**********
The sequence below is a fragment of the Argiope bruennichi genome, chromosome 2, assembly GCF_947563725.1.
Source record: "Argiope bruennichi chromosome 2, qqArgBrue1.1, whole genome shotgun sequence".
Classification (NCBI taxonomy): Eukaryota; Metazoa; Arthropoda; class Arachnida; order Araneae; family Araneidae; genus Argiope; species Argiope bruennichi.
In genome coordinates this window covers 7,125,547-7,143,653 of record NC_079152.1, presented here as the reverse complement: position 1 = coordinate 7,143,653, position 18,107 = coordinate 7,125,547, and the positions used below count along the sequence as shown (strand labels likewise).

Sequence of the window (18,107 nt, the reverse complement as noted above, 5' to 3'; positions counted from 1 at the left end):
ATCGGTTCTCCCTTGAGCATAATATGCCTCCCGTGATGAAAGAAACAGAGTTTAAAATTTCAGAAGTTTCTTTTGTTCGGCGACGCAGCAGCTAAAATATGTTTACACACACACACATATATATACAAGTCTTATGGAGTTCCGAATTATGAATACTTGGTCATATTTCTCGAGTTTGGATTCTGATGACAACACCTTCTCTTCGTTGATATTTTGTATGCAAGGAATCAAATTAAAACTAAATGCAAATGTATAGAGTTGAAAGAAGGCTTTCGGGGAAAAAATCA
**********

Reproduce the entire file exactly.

The sequence below is a fragment of the Argiope bruennichi genome, chromosome 2, assembly GCF_947563725.1.
Source record: "Argiope bruennichi chromosome 2, qqArgBrue1.1, whole genome shotgun sequence".
Classification (NCBI taxonomy): Eukaryota; Metazoa; Arthropoda; class Arachnida; order Araneae; family Araneidae; genus Argiope; species Argiope bruennichi.
In genome coordinates this window covers 7,125,547-7,143,653 of record NC_079152.1, presented here as the reverse complement: position 1 = coordinate 7,143,653, position 18,107 = coordinate 7,125,547, and the positions used below count along the sequence as shown (strand labels likewise).

Sequence of the window (18,107 nt, the reverse complement as noted above, 5' to 3'; positions counted from 1 at the left end):
ATCGGTTCTCCCTTGAGCATAATATGCCTCCCGTGATGAAAGAAACAGAGTTTAAAATTTCAGAAGTTTCTTTTGTTCGGCGACGCAGCAGCTAAAATATGTTTACACACACACACATATATATACAAGTCTTATGGAGTTCCGAATTATGAATACTTGGTCATATTTCTCGAGTTTGGATTCTGATGACAACACCTTCTCTTCGTTGATATTTTGTATGCAAGGAATCAAATTAAAACTAAATGCAAATGTATAGAGTTGAAAGAAGGCTTTCGGGGAAAAAATCA